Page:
Where Does Healing Begin?

Where Does Healing Begin?

As a doctor I can give you pills. I can recommend changes in your lifestyle that can improve your health. I can do surgery at times. Once in a while I might even save someone’s life. But can I heal you?

As someone wanting to be healthy you might get all the exercise you need. You might follow careful healthy eating habits. You might get enough sleep and take plenty of vitamins. But will that heal you?

As a minister I can pray for you. I can teach you about having a relationship with God, and faith. I can introduce you to Him and help bring you into His presence. But can I heal you?

Of course the answer to each of these is NO. And that really brings up the question about what healing really is, and where it begins.

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What is Your Body Telling You?

What is Your Body Telling You?

Our physical body takes a hit when we experience stress. Even if that stress is not especially negative or traumatic, our body takes the wear.

And if the stress involves danger or trauma, or continues over a significant period of time, our body may just “shut down” in some way.

It has been estimated that 75% or more of the time a patient visits a primary care physician the true reason is stress, psychological difficulty, or something related. In other words, most of the time the problem did not BEGIN with a physical problem or body dysfunction.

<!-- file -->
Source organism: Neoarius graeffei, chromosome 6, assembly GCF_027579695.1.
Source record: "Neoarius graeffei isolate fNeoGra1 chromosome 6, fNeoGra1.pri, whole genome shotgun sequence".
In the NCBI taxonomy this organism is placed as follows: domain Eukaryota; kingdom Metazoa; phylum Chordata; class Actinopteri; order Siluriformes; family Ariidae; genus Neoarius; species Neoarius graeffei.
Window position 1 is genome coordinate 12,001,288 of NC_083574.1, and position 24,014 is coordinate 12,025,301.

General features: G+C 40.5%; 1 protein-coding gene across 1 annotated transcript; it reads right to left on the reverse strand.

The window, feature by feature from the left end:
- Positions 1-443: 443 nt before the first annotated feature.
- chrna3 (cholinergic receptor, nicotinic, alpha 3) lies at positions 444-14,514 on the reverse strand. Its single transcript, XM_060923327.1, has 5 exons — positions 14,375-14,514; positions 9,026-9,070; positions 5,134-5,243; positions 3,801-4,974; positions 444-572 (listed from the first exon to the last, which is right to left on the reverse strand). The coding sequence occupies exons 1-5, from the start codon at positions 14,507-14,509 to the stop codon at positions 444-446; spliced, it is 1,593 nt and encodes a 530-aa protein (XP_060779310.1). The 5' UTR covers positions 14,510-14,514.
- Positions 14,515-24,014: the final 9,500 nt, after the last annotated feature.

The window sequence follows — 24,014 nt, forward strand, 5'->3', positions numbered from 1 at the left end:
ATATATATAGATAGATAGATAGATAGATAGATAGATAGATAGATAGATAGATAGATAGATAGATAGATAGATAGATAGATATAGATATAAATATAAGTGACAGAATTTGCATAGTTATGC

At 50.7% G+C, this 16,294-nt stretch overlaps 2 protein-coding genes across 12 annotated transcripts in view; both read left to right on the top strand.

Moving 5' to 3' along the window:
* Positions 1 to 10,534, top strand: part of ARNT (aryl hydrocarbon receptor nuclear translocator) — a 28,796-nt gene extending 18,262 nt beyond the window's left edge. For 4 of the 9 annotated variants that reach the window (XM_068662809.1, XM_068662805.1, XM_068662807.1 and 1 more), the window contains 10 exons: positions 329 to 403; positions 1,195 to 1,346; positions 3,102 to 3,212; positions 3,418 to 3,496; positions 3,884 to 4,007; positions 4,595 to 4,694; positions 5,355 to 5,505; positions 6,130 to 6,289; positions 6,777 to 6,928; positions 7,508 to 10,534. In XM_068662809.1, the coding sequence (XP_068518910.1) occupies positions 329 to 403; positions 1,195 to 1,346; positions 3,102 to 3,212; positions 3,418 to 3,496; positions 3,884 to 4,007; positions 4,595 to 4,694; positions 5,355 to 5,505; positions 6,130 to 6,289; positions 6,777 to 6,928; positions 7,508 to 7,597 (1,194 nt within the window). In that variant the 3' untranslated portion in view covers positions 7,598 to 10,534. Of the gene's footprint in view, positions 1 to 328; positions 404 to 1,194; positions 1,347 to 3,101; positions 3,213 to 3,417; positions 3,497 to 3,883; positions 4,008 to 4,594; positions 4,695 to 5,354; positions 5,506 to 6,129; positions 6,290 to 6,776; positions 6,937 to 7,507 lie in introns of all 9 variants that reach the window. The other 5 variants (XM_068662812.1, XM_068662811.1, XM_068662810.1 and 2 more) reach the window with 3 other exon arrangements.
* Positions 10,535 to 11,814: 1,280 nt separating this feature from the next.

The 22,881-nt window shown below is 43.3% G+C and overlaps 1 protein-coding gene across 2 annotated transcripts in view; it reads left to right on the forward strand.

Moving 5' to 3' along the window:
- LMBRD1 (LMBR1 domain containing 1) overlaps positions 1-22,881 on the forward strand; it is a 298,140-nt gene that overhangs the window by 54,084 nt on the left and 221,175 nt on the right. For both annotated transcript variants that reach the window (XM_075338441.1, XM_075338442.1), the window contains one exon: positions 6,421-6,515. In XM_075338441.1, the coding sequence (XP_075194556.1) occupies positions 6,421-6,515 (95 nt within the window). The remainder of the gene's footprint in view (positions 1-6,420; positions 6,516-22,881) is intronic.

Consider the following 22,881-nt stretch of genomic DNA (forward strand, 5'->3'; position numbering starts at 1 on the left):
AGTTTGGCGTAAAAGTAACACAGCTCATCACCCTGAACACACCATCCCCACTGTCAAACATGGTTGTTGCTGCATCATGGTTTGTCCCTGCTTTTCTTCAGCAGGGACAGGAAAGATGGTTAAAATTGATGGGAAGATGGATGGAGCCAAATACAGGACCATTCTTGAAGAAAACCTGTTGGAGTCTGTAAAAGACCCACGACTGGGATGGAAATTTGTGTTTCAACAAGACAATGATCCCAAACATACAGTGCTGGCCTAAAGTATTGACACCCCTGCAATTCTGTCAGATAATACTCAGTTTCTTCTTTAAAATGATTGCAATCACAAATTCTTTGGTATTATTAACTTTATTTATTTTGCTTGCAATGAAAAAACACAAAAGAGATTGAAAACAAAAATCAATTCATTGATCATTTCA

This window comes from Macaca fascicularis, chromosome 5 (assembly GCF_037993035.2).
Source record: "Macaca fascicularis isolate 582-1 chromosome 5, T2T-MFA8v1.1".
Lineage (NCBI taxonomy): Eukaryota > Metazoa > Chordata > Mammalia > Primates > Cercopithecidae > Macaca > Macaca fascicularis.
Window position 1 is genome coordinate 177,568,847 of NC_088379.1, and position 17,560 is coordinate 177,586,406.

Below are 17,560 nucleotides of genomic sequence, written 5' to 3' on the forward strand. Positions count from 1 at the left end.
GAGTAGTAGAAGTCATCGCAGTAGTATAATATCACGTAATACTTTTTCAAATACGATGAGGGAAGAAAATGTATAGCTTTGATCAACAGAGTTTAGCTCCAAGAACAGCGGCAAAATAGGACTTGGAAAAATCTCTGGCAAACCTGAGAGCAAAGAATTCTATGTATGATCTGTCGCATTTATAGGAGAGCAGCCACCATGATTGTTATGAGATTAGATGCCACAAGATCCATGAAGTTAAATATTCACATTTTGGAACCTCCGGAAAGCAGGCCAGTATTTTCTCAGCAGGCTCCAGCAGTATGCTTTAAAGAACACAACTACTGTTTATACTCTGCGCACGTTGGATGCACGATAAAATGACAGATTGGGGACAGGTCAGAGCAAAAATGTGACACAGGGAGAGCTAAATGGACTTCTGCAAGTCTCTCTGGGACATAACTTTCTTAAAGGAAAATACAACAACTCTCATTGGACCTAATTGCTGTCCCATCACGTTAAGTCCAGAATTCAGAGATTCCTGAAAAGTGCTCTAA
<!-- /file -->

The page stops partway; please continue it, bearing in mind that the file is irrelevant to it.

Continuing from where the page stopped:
That doesn’t mean the physical symptoms aren’t real. It means that our entire being is connected together, and what affects one part affects all the others as well.

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When Only Tears Will Do

When Only Tears Will Do

Last weekend I was around plenty of tears. This time they were not mine, but those of other women sharing their stories.

I had been invited to be part of a conference on domestic violence, addressing the emotional, physical, legal, and spiritual aspects of this terrible reality. During the final session the participants were invited to say whatever they wished, and they started sharing their stories.

And they cried!

Some of these brave women had experienced physical and sexual child abuse and had grown up to believe that was the only thing they deserved. Some had watched their mothers be abused, had experienced it themselves, and now were struggling with their own children’s experience of trauma. Men were there too, and told of their own victimization.

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Doctor, Doctor, Tell Me

Doctor, Doctor, Tell Me

I do it almost every day. Someone doesn’t feel well. They come to see me as a doctor and talk about their symptoms. I ask questions, do an exam, order tests, and prescribe treatment. For some “simple” medical problems, that is enough.

But more often than not there are so many more issues beyond just the physical symptoms. If I ignore these other factors, the patient may or may not get better. And I have done the patient poor service.

It has been estimated that perhaps 75% of the time a patient goes to see a primary care physician the primary problem is not physical. Instead, the problem is primarily psychological. That doesn’t mean symptoms are “all in your head.” It means problems such as anxiety, depression, and stress are extremely common, and they have strong effects on our physical bodies.

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